Whether itís a meal out in a restaurant, an important dinner party or just a lovingly home-cooked meal, matching food and wine can make your dining experience complete. Although there are many differences of opinion when it comes to exact matches for wine pairing, there are a few simple rules when wondering what wine to serve with your food. Once you have found your perfect wine pairing, donít forget to keep your wine in perfect condition - for correct storage options, see the wine preservation options from Sub-Zero.
The right wine should compliment your chosen dish, and some wines contain characteristics which make them ideal partners for certain types of food. An example of this is the tannins found in red wines. These polyphenols add bitterness, astringency and complexity to red wine, and make it the ideal partner for steak - which offsets the dry feeling left in your mouth by the wine. If you prefer your steak leaner, be aware that there will be less fat to soften the stringency of the wine, so a wine with less tannin is a better choice. Another great tip for choosing a wine to compliment your steak is to consider how it is cooked and how the affects the meat. A well done steak can be drier and needs a juicy red, whilst a rarer piece of meat can be enhanced by an earthy wine.
A medium or full bodied red wine should be matched with a roast beef dinner. Try a Cabernet Sauvignon with a roast that has a wine based jus, and a Bordeaux or a Rioja with a traditional gravy accompaniment.
Chicken is known for being very versatile in dishes, and this also applies when it comes to pairing it with wine. Chicken can be served with red or white wine, and much of the decisions about wine will come from the sauce or flavour that the chicken has taken on. Chicken with a hint of lemon should be enjoyed with a light and dry white, a garlic flavoured chicken matches with a European chardonnay, and a herb infused chicken dish works well with a Tuscan red.
Chardonnay works particularly well with chicken, but also with turkey too.
Pairing wine with fish can be slightly trickier than with most other foods. This is because of the way that fish oils hang onto your taste buds, unlike meat. White wine is a great match with fish dishes, but fish can be split into four different categories that match well with certain types of white wine.
Flaky white fish like seabass and haddock are complemented by wines including Pinot Grigio, Sauvignon Blanc and Chardonnay, which compliment the delicate flavour of the fish. Medium textured fish, trout, skate and cod work well with White Rioja, Sauvignon Blanc, Chardonnay and Dry Riesling.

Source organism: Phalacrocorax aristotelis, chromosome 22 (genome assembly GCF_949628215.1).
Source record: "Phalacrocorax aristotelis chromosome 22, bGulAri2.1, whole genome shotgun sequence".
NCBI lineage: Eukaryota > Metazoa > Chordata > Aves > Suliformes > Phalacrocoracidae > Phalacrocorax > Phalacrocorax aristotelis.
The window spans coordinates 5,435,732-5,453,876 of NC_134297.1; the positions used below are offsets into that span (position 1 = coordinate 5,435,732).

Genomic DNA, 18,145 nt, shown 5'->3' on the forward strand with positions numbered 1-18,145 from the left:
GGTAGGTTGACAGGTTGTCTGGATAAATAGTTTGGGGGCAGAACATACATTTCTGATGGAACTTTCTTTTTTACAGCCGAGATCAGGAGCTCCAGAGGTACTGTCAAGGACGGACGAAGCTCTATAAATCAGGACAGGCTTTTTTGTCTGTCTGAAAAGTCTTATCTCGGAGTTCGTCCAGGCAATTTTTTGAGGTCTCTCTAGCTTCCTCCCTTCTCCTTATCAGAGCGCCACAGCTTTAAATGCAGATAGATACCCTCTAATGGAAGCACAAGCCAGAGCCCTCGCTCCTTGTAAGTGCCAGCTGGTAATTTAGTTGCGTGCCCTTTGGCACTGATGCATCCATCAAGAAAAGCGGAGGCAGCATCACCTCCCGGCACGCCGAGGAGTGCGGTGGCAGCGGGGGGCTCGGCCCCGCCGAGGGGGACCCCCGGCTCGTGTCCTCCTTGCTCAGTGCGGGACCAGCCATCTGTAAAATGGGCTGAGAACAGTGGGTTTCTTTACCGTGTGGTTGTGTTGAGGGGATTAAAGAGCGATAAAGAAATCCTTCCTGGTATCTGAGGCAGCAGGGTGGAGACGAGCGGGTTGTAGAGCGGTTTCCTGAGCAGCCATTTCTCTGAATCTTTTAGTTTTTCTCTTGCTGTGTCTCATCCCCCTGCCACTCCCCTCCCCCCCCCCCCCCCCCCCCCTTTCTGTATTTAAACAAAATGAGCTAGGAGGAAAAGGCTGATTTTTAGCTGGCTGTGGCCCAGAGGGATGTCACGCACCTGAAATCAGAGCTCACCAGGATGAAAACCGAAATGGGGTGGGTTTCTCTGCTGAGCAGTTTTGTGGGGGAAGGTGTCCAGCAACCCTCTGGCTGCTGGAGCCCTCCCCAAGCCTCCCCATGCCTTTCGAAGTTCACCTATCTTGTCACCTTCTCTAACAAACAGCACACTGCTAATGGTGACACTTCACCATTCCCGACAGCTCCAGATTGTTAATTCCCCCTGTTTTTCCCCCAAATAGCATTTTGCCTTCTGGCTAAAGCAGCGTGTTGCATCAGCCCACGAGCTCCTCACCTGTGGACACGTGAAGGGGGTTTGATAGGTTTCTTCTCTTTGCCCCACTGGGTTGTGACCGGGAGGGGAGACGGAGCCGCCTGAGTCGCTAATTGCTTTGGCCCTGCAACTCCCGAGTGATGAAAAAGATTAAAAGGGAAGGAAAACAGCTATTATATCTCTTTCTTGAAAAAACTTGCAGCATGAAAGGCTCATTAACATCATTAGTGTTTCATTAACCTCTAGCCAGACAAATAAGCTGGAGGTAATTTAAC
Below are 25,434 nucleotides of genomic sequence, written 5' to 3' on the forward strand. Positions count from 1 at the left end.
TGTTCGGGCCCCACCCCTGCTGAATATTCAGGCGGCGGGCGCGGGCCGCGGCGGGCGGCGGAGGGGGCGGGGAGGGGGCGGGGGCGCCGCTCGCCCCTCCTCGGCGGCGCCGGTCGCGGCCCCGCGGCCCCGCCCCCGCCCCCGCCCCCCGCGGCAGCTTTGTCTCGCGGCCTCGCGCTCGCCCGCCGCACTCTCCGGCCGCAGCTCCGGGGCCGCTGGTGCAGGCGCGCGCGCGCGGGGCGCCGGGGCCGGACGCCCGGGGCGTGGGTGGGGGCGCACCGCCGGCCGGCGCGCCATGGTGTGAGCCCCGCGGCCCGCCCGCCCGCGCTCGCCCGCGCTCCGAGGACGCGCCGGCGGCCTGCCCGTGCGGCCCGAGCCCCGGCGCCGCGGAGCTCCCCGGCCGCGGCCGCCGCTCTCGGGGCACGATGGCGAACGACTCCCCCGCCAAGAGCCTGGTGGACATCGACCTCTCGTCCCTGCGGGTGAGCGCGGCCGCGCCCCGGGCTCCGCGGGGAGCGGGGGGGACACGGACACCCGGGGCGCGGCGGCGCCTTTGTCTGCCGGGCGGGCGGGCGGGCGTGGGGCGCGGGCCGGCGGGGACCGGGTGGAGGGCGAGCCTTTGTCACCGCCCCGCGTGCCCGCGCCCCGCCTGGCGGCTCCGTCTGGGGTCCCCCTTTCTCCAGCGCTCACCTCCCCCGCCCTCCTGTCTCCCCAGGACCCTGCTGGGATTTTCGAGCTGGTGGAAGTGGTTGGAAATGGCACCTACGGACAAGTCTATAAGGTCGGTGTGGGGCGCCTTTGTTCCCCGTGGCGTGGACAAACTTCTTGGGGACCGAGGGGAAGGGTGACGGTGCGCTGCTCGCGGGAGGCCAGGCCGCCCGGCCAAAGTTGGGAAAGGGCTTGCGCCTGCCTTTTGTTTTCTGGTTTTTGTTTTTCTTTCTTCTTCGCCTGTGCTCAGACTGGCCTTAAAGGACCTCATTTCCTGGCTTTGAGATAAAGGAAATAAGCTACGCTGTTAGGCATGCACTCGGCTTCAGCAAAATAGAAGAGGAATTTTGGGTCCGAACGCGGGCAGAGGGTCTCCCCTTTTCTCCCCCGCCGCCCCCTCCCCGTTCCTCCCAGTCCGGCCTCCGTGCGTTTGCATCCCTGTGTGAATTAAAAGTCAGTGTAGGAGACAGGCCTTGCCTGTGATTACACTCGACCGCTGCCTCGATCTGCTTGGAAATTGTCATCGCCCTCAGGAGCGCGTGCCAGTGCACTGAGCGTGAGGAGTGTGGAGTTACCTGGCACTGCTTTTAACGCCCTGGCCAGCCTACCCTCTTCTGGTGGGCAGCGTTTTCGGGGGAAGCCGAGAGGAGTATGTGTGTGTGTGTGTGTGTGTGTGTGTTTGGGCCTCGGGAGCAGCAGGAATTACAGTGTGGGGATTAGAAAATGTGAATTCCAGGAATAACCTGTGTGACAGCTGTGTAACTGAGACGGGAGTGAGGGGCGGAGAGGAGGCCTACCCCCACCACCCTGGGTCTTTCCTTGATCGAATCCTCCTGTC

More meaty fish, such as swordfish, tuna and monkfish, are suited to rich white and rosť wines like dry Rosť, dry Lambrusco and white Pinot Noir.
Anchovies, sardines, mackerel and other strongly flavored fish are well suited to Pinot Noir, Dry Rosť and Greek red wines.
Shellfish works best with a light and delicate white wine, to work with the light and delicate flavour of the food. Lobster can be enjoyed with a French white Burgundy or a Californian Chardonnay, or for a special occasion works equally well with Champagne. Prawns tend to suit either French or California Sauvignon Blanc, and also work particularly well with AlbariŮo.
Roast lamb is best suited to red wine, such as a red Bordeaux, but it can also work well with a Rioja or a Cabernet Sauvignon-Merlot. As lamb is a fatty meat, it needs the tannin from, red wine to cut through it - although a lighter dish like lamb kebabs would work well with a fruity new world wine.
There isnít one lead type of wine that matches with vegetable dishes, but there are some firm rules to follow to ensure a good pairing. Remember that the lighter the vegetables, the lighter the wine. So veg that has been either raw, boiled or steamed will crisp light whites or rosťs. A good match for the sweeter flavours of roasted or caramelised vegetables is a light red like a beaujolais or an off-dry white such as a New Zealand pinot gris.
Mushroom dishes tend to work well with the Tempranillo grapes that make the fine wines of Rioja, while tomato based dishes go with wine made from the Barbera, an Italian red grape that produces a wine low in tannins and high acidity. A classic New Zealand sauvignon blanc matches the flavours of asparagus but cuts through the flavors of avocado - a great match with both.
Lentils and other pulses suit the same wines as red meat - so if you are serving beef alongside an Australian Shiraz or Argentinian Malbec, a lentil dish is a great choice for any vegetarian diners.
Dessert & wines
Picking a wine to pair with your dessert course is fairly easy - after all, when a wine is named as a dessert wine then you know you are fairly close to picking something good! However the easiest way to pick a great wine to match with you desert is to remember that †the darker your dessert is in colour, the darker the colour of the wine you serve alongside it should be.
Following that rule, a custard dessert with sweet vanilla flavours should be paired with a white wine like a late-harvest Riesling, a fruity and spiced dessert like an apple and cinnamon tart tatin goes well with white wines and pink champagne, and dark and buttery chocolate desserts work suit dark red wines and port.